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Thursday December 15, 2011 11:20 am

T-Mobile Nokia Lumia 710 hands-on

Posted by Andru Edwards Categories: Smartphones, Handhelds, Microsoft

And the Lumia 710 shall lead them. T-Mobile and Nokia today announced the first Nokia Windows Phone in the U.S.: not the flashy Lumia 800, but its lower-cost sibling, the Lumia 710. I got some time with it and spoke to Nokia and T-Mobile execs about the companies' strategy.

First, the phone: the Lumia 710 is a medium-sized, slab-style cell phone with cropped corners and a curved back. It isn't really a rectangle, but it also isn't as radically shaped as the Lumia 800. Below the 3.7-inch, 800-by-480 LCD screen there's a large physical button, and there's a 5-megapixel camera that records 720p video on the soft-touch back. The phone comes in black and white.

Nokia used pretty classy materials for a $49-with-contract phone, although the 710 doesn't measure up to the Lumia 800's polycarbonate body. The bright, sharp screen is Corning Gorilla Glass, and the phone feels solidly built. Turned off, the black model has the usual problem where it will blend in with a line of other black slab phones, though.

The Lumia 710 runs Microsoft's Windows Phone Mango OS with a few exclusive additions. Nokia's Drive GPS software offers free driving directions, both on and offline, in 2D and 3D. App Highlights helps point out useful apps among the 40,000-plus in Microsoft's store, and T-Mobile TV offers several dozen streaming TV channels.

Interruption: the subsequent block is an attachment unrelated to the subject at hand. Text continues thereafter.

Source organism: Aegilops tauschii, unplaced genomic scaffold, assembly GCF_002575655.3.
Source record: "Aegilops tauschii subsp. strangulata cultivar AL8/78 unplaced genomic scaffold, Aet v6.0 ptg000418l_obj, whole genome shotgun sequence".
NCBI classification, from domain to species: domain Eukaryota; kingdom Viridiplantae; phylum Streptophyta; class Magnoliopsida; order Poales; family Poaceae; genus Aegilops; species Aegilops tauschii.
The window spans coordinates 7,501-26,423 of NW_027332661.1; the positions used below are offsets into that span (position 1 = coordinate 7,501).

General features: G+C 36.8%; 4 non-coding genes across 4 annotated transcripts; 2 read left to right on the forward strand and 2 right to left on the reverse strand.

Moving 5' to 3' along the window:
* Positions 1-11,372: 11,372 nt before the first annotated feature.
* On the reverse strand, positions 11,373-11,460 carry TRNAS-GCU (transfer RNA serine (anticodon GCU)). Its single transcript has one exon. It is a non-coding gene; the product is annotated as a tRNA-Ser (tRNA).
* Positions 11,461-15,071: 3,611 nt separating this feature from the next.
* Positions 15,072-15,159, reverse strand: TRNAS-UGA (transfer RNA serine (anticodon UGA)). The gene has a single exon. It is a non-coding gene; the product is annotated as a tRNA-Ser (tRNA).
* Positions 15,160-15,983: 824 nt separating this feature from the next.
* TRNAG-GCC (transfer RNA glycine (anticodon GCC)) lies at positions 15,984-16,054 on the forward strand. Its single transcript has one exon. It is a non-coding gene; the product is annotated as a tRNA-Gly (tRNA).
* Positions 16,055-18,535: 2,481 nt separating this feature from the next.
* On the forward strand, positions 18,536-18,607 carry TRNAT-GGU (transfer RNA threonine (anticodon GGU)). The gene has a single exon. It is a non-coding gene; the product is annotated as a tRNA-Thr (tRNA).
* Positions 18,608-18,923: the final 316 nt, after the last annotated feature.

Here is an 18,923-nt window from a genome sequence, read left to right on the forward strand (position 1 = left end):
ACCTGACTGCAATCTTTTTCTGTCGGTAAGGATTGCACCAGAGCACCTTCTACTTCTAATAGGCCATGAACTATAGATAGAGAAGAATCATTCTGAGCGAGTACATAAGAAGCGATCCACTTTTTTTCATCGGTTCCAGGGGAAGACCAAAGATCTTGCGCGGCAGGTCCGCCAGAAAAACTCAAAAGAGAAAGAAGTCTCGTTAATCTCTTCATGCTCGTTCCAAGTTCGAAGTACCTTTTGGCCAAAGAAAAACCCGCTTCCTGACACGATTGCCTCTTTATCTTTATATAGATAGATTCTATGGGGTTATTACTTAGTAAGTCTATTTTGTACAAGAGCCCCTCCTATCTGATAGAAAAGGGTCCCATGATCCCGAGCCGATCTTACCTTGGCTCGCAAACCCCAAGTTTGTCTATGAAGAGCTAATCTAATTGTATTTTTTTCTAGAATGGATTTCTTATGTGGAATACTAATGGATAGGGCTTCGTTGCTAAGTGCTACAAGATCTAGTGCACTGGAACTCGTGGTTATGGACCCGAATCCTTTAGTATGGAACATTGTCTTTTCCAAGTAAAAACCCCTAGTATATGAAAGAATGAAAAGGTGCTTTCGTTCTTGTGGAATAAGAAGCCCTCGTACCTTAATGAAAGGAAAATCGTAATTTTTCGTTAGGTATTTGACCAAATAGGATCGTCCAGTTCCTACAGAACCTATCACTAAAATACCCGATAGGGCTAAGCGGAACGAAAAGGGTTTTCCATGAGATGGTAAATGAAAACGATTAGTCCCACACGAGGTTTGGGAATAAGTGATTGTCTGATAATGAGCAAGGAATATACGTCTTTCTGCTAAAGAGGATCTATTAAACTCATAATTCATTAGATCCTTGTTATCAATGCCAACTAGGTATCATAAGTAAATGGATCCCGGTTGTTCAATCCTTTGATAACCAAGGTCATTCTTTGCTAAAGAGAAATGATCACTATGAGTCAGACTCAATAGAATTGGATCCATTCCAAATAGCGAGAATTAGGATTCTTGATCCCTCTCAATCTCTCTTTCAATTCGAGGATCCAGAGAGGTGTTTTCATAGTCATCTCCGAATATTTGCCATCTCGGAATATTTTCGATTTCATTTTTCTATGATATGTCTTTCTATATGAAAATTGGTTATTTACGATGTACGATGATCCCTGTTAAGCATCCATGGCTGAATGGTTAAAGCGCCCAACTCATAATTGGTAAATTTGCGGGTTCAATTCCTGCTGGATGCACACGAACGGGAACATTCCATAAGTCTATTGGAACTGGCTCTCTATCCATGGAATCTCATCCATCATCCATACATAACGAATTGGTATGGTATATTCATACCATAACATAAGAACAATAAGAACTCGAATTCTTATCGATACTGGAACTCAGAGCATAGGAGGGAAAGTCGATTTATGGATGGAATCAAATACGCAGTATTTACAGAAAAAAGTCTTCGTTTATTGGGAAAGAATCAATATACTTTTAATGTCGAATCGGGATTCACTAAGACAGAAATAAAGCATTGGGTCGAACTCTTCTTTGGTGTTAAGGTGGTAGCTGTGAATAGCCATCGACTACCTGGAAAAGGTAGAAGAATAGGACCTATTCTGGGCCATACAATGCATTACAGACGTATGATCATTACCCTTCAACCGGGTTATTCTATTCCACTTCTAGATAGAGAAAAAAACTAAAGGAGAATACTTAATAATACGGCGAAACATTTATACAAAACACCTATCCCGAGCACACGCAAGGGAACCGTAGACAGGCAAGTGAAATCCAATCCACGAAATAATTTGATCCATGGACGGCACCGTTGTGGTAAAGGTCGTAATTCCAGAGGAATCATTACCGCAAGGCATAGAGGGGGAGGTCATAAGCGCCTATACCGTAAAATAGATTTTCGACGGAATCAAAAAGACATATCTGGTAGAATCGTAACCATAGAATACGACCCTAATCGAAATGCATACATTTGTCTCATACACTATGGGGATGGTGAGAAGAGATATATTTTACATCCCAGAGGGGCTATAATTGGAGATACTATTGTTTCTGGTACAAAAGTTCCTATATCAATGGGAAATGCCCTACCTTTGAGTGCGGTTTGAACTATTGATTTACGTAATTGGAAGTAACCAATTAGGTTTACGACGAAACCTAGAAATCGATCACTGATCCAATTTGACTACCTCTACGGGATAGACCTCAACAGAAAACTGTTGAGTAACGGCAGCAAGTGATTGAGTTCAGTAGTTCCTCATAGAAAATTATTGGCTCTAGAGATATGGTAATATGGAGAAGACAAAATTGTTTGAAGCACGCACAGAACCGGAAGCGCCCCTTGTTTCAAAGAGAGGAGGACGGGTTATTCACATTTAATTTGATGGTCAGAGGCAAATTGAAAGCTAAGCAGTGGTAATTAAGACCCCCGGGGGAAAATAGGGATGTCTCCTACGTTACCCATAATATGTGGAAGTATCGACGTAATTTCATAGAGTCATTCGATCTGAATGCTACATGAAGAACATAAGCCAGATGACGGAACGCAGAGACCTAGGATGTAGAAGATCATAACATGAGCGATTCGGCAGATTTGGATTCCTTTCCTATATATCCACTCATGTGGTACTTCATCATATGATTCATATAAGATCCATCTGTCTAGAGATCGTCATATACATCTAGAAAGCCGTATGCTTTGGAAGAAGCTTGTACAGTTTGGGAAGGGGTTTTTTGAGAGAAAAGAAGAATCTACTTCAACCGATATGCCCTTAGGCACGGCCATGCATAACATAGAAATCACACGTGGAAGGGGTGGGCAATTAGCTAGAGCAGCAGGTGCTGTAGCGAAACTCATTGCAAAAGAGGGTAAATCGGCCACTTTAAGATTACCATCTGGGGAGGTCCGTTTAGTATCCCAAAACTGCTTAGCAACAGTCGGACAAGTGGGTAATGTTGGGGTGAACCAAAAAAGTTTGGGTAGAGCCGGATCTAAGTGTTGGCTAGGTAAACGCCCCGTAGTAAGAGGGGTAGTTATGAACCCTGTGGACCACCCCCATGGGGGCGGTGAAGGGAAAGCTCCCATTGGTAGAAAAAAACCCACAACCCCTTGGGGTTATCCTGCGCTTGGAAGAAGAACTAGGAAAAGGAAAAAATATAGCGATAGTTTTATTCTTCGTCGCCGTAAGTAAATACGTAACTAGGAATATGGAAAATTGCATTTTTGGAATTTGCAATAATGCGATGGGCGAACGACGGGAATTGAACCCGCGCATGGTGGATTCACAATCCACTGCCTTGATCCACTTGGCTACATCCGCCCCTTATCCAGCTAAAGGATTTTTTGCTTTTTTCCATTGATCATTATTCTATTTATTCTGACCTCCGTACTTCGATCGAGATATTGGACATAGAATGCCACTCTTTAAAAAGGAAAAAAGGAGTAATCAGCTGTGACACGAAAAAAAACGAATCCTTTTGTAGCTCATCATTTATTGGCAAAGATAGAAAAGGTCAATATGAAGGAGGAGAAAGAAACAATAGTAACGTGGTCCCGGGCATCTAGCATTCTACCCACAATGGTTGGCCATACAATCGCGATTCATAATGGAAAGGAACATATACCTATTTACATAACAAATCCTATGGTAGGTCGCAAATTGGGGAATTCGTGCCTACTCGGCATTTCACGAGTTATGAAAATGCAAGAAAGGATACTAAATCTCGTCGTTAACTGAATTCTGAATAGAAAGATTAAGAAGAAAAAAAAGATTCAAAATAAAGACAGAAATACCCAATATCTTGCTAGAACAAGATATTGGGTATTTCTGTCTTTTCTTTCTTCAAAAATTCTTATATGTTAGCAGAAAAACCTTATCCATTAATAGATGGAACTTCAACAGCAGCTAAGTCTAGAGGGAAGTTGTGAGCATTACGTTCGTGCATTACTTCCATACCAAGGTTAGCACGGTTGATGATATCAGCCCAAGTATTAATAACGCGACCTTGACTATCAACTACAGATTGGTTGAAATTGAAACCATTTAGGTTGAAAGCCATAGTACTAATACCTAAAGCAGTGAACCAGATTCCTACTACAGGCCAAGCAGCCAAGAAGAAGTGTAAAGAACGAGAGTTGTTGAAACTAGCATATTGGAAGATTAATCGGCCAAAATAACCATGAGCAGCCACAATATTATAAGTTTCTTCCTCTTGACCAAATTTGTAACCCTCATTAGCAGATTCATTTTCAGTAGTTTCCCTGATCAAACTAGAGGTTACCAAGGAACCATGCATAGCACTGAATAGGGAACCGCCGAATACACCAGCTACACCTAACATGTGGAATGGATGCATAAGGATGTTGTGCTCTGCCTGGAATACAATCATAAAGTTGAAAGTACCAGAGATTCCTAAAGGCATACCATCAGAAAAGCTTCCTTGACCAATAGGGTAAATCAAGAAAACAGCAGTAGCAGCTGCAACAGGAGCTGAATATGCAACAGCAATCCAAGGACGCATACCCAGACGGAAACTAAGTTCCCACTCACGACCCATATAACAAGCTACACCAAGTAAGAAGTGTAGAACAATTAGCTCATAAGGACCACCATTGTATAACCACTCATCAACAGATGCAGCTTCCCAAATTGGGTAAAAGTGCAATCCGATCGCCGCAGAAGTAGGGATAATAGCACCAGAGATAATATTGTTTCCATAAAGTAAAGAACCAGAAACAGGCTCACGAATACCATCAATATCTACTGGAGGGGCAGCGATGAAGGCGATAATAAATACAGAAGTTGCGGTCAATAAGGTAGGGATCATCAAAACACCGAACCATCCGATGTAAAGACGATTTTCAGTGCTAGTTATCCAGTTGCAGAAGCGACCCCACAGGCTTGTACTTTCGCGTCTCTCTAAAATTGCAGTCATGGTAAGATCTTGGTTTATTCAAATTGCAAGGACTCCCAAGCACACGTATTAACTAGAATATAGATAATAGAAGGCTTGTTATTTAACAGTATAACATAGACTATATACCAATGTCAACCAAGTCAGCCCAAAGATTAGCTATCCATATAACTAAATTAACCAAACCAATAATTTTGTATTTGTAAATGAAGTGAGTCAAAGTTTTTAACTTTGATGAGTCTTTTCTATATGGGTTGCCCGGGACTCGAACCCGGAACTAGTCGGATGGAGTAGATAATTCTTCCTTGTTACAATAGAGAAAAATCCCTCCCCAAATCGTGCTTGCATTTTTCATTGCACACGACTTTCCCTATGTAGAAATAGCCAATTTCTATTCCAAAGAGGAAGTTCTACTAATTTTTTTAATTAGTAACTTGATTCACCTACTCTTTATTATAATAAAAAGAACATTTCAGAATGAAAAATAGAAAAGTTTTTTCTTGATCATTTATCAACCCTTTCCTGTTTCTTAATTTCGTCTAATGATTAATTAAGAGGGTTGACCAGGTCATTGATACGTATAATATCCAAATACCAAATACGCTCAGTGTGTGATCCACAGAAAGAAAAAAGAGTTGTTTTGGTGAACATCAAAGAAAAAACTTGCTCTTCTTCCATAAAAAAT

Nokia has promised more exclusive software to come, including EA games such as FIFA and NBA Jam; an ESPN app, kids' apps from Sesame Workshop, and Nokia Mix Radio, a streaming radio app. Some of those apps will be permanent Nokia exclusives; others will come to other Windows phones after a few months.

Nokia will also staff a customer hotline so Lumia owners can chat about their phones with experts, getting instructions on how to set up their phones, app suggestions and tech support—like Apple's "genius bars," but virtual.

The Lumia 710 uses a 1.4-Ghz processor, and it felt snappy. Microsoft's Windows Phone OS is, as always, extremely easy to use. At $49, the phone competes with the very similarly specced Samsung Focus Flash on AT&T. The Lumia is definitely more attractive, and the free navigation is a plus. But this isn't a head-turner like the Lumia 800, and it doesn't run at T-Mobile's top network speeds—while T-Mobile's network is capable of HSPA+ 42 speeds, the Lumia 710 runs at HSPA 14.4.

Is That All There Is?
So why not launch the 800, or both phones? Nokia's U.S. president, Chris Weber, and T-Mobile's senior vice president of marketing, Andrew Sherrard, talked up the 710 as great for first-time smartphone buyers because of its low price.

"The biggest green field market out there is the feature phone user base," Weber said.

The 710 will be treated as a hero product at T-Mobile, Sherrard said, with pride of place in stores, specialized training for salespeople and devices seeded to retail staff. That may change retail staff attitudes; earlier this year, we found phone salespeople to be hostile to selling Windows Phones.

Weber and Sherrard both insisted that the 710 won't be T-Mobile's only Nokia Windows phone, or the country's only one.

"We will have a portfolio of devices at different price points, with different experiences," Weber said.

The Lumia 710 will go on sale on Jan. 11. That's during the CES trade show, two days after AT&T is anticipated to be announcing another Nokia phone. Hopefully T-Mobile's would-be suitor won't steal the smaller carrier's thunder.

This article, written by Sascha Segan, originally appeared on PCMag.com and is republished on Gear Live with the permission of Ziff Davis, Inc.

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